Last revised in 2017, the MISMA is a market-specific standard developed by the Cash Learning that builds on CaLP research in market analysis given the increasing use of market-based programming and cash transfer programming across sectors.
The MISMA is built on the principle that market analysis should increase the quality of humanitarian response and limit potential harm. The standard covers five key actions of market analysis that informs the design and implementation of appropriate interventions using and supporting local markets. Due to its multi-sectoral nature, MISMA key actions are applicable to all the technical sectors.
The MERS was created by the SEEP Network which seeks to develop resilient markets and enhance the livelihood potential of vulnerable populations. Last revised in 2017, the MERS is a tool for economic recovery programs in a humanitarian context.
MISMA and MERS primary content are aligned, but the MERS goes into greater detail regarding the implementation of economic recovery activities and includes household economies and broader economic constraints within the market analysis. MERS handbook sets out strategies and responses that aim at livelihoods and enterprise support, job creation or financial services, encouraging the re-start of enterprises and improving market productivity and governance.
The LEGS Project is overseen by an international Steering Group, which provides strategic direction and quality control in the production and dissemination of the LEGS Handbook.
The LEGS Handbook provides standards and guidelines for appropriate and timely livestock-based livelihood responses in emergencies, using a participatory and evidence-based approach. Revised in 2014, the LEGS sets technical chapters for guidance on livestock responses, destocking, veterinary services and the provision of feed and water, livestock, shelter and settlement, and restocking.
Updated in 2010, the standards are found in the Convention on the Rights of the Child, the Dakar 2000 and the Sphere Standards. The Inter-Agency Network for Education in Emergencies (INEE) is the network promoting and facilitating the standards development. It aims to ensure all persons have the right to quality education and a safe learning environment in humanitarian emergencies.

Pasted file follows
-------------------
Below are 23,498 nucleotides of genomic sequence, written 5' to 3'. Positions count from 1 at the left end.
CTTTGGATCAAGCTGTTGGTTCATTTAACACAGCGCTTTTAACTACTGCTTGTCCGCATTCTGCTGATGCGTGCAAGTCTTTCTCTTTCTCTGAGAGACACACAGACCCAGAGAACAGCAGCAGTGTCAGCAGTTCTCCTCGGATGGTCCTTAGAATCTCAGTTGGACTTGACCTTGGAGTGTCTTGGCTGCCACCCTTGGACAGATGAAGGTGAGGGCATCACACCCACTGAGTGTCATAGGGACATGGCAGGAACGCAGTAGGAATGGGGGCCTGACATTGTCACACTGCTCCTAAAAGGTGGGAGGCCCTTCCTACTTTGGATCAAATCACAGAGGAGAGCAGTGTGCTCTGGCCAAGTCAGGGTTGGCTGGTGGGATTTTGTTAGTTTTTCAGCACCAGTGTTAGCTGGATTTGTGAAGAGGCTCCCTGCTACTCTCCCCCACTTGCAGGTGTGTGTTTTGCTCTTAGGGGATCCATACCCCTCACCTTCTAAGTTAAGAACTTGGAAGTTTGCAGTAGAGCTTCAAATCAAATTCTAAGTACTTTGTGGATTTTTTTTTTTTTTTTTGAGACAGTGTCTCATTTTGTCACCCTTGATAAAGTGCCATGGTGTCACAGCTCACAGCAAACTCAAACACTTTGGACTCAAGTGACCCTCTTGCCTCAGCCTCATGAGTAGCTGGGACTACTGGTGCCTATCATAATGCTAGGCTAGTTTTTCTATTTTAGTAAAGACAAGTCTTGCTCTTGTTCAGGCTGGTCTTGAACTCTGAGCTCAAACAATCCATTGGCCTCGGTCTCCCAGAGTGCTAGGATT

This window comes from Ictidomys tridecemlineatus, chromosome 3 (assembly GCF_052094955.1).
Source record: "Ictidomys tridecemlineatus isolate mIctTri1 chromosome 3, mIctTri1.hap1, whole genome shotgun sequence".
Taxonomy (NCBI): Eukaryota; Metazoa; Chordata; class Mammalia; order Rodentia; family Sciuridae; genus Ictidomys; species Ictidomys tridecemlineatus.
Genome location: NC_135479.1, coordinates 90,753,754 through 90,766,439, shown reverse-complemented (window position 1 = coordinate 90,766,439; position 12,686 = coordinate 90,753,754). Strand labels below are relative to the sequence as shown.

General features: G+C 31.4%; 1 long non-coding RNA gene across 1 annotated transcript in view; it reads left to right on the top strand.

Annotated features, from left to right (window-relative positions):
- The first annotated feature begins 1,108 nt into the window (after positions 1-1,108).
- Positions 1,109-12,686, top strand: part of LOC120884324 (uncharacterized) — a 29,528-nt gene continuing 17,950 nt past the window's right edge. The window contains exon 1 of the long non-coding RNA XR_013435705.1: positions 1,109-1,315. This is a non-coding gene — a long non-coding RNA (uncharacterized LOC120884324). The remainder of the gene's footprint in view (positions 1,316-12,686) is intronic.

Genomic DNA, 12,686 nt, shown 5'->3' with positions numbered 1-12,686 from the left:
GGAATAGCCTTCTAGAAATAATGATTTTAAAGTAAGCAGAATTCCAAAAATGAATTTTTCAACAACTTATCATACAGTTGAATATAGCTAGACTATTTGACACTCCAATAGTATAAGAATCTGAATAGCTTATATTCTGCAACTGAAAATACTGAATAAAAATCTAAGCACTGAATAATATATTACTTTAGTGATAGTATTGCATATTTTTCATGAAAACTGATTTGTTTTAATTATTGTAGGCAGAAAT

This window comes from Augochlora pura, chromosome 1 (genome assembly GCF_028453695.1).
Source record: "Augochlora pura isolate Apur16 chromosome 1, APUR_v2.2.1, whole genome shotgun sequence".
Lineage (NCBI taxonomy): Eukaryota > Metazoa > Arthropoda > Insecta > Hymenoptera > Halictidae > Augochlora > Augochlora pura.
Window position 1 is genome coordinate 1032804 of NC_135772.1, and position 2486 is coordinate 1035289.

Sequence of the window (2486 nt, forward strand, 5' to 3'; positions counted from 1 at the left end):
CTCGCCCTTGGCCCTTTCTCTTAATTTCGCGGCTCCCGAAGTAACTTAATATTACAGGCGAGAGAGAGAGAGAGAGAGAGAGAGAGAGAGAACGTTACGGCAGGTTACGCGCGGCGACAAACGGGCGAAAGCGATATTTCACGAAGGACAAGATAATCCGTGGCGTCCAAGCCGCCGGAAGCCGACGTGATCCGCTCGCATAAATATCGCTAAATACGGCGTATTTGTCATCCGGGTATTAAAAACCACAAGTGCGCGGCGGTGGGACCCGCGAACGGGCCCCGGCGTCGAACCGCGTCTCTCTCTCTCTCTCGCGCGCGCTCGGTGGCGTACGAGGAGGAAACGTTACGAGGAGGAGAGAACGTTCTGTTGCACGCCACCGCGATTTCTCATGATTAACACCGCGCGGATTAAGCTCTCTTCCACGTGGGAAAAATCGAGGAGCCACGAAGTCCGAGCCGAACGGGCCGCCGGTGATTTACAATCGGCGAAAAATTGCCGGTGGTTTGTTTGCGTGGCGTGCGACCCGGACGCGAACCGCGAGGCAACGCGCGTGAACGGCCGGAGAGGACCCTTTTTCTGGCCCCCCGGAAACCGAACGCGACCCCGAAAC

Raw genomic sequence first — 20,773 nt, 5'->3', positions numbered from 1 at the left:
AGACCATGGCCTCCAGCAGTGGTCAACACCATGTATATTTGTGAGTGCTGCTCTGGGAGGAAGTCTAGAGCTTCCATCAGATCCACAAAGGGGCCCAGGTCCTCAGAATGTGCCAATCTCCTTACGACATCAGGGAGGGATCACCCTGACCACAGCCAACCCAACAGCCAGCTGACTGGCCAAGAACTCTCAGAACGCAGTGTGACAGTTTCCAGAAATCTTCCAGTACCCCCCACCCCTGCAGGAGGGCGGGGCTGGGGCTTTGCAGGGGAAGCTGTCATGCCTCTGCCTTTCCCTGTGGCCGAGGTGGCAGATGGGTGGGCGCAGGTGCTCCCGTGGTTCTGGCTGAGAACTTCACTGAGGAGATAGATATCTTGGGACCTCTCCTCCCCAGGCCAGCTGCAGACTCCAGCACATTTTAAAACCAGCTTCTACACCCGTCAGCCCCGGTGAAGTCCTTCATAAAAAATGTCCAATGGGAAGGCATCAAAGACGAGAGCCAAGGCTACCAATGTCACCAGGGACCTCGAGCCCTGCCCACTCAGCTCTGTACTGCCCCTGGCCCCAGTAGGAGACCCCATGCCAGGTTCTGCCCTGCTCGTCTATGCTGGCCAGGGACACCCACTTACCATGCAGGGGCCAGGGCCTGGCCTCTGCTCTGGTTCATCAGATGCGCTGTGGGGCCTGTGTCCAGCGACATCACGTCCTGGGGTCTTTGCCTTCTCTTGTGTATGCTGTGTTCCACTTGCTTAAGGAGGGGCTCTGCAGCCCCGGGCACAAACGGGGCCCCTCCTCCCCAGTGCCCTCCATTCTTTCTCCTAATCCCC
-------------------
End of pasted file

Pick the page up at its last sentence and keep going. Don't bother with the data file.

The INEE Minimum Standards sets solid and sound basis standards for education initiatives in emergency situations. The handbook is designed to give governments and humanitarian workers the tools in five core domains: foundational standards including coordination, community participation, and analysis; access to safe and relevant learning opportunities; management of human resources of teachers and other education personnel; and education policy planning and implementation.
Developed by the Age and Disability Capacity Programme (ADCAP), the standards are designed to address the gap in understanding the needs, capacities, and rights of older people and people with disabilities, and promote their inclusion in humanitarian response. A pilot version was launched in 2018, with a revised version in early 2018.
The Humanitarian Inclusion Standards provides specific interventions targeted at older people and people with disabilities, for better data and information management, to support their participation, to address barriers and to integrate age- and disability-sensitive measures into policies and programs.
The HSP grew out of the Sphere Companionship model to promote implementation, complementary and coherence among technical standards. It encompasses the Humanitarian Charter, Protection Principles, CHS and Minimum Standards.
The Partnership provides guidance and evidence-based resources in nine key humanitarian responses: water and sanitation, shelter, food security and nutrition, health (Sphere); child protection (CPMS); economic recovery (MERS); education (INEE); livestock (LEGS); and market analysis (CaLP).
Endorsed in 2017 and developed by the Gender Practitioners Collaborative (GPC), the Minimum Standards for Mainstreaming Gender Equality sets internal and programmatic benchmarks from adopting gender equality policy and allocating budget resources to utilizing sex-and-age-disaggregated data and developing an organizational culture and capacity for gender equality. The intended outcomes are that organizations will share a common understanding to become “gender aware,” and be able to promote gender-responsive and gender-transformative programming.
Initiatives to improve humanitarian sector safeguard standards are being taken forward this year. In 2017, the CHS Alliance published the Prevention of PSEA Handbook based on the eight areas covered by the IASC Minimum Operating Standards for Protection from Sexual Exploitation and Abuse for UN and non-UN staff. The Handbook takes these eight key action areas and provides examples and best practices of how to develop and implement PSEA measures.
Child Safeguarding Standards to prevent sexual exploitation and abuse have also been developed by Keeping Child Safe in 2014.